1. In combination, a source of light; a rotatable polarizer; a layer of light transmitting material having a plurality of light intercepting patterns of motion lines embossed on different areas of a continuous uninterrupted surface of said layer, the pattern of motion lines on at least two of said areas producing different motions; and an analyzer, said layer of light transmitting material being positioned in the path of light from said source passing between said polarizer and analyzer.

2. A light-intercepting sheet for an animated display device comprising a layer of light transmitting material having oriented molecules and a predetermined pattern of motion lines embossed in one face thereof, the direction of orientation of said molecules being determined by the direction of said lines, said lines extending in a plurality of different directions so that said molecules age oriented in a plurality of different directions, whereby said light intercepting sheet can cooperate with a rotary polarizer and an analyzer to produce changing light and dark areas on said pattern depending on the angular position of said rotary polarizer relative to the direction of said lines.

3. The invention as defined in claim 2 wherein said light transmitting material is substantially isotropic.

4. The invention as defined in claim 3 wherein said molecules are oriented substantially perpendicular to said embossed lines.

5. The invention as defined in claim 2 wherein at least some of said lines are curved lines.

6. The invention as defined in claim 2 wherein said pattern of motion lines comprises closely spaced parallel lines with groups of said parallel lines being disposed at different angles relative to other groups of said parallel lines.

7. The invention as defined in claim 2 wherein said pattern of motion lines comprises a plurality of closely spaced radial lines.

8. The invention as defined in claim 5 wherein said pattern of motion lines comprises a plurality of pie-shaped sectors each having a common center and a plurality of concentric arcuate lines thereon, the center of curvature of the arcuate lines of each sector being spaced from said common center and located substantially on a line extending radially from the center through the sector.

9. The invention as defined in claim 5 wherein said pattern of motion lines comprises a plurality of closely spaced generally sinusoidal lines.

10. The invention as defined in claim 2, including in combination, a rotatable polarizer, and an analyzer, said light intercepting sheet being positioned in the path of light passing between said polarizer and analyzer.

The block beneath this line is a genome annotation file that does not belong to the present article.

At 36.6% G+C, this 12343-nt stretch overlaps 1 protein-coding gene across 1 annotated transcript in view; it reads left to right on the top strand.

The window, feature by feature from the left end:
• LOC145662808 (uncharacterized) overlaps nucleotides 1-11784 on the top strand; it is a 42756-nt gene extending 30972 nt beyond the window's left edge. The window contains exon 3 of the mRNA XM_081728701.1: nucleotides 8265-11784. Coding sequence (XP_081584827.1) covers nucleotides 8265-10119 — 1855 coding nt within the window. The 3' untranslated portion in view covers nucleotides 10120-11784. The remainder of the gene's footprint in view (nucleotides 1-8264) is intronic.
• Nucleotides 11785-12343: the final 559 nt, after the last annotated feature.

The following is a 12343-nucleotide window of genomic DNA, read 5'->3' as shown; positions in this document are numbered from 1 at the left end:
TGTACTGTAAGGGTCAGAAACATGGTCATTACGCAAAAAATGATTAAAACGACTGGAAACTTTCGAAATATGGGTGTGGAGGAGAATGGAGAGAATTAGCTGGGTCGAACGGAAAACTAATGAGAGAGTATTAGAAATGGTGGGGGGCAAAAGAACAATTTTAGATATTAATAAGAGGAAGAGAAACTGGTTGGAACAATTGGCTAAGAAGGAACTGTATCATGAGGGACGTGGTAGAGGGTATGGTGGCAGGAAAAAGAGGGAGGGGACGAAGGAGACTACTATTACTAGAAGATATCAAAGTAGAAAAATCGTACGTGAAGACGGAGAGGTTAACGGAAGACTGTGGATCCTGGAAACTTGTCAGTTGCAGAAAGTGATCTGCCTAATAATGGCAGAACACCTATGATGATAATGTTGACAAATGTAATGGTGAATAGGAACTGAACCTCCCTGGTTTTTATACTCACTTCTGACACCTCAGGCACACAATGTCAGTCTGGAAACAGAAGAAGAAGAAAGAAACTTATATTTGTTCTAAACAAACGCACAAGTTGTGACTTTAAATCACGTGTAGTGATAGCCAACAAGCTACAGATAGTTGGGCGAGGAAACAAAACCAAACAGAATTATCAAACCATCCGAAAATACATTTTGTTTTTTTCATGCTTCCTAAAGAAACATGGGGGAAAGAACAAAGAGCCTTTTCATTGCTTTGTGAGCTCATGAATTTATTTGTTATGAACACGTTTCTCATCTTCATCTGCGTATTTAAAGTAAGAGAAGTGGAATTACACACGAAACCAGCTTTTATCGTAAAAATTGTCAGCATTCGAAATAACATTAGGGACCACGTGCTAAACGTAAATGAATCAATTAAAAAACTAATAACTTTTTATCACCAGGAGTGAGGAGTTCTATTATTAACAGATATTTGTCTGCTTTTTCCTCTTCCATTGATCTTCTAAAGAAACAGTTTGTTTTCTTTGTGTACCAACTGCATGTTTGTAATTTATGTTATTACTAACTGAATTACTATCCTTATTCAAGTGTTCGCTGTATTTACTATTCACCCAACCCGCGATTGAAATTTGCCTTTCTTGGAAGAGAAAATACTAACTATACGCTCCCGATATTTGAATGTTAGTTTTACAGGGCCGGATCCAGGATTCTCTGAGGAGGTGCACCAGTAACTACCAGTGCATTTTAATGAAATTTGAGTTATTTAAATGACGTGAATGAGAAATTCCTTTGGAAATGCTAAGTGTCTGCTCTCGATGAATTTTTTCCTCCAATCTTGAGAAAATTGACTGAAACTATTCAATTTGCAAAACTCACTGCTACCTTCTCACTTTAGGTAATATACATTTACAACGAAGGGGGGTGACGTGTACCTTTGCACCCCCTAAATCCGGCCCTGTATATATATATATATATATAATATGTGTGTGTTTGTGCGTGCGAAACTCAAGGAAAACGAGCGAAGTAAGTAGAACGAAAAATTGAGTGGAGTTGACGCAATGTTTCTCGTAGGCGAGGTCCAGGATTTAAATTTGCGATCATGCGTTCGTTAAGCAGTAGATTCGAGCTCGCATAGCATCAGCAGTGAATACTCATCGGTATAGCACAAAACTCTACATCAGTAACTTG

11. The invention as defined in claim 10 wherein said layer comprises substantially isotropic material.

12. The invention as defined in claim 2 wherein said layer is a sheet of plastic material having an oriented polyvinyl alcohol laminate on one face thereof, said lightintercepting pattern of motion lines being embossed on areas of the other face thereof, the areas on said one face overlying said areas on said other face being covered with a polarizing ink.

13. The invention as defined in claim 12 wherein a picture is painted on said one face of said sheets with the areas thereof to be animated overlying the inked areas on said one face.

14. The invention as defined in claim 10 including a sheet having the picture to be animated painted thereon and positioned to be illuminated by said light after it passes through said rotatable polarizer and light intercepting sheet, the portion of said picture to be animated overlying said pattern of motion lines.

15. The invention as defined in claim 14 wherein said light-intercepting pattern of motion lines comprises closely spaced curved lines.

16. The invention as defined in claim 14 wherein said pattern of motion lines is embossed on different areas of said surface with the pattern on at least two of said areas being different from one another so as to produce different types of motions.

17. The invention as defined in claim 14 wherein said light-intercepting pattern of motion lines is embossed on a plurality of areas of said layer, the pattern of motion lines on at least two of said areas differing from one another so as to produce different motions.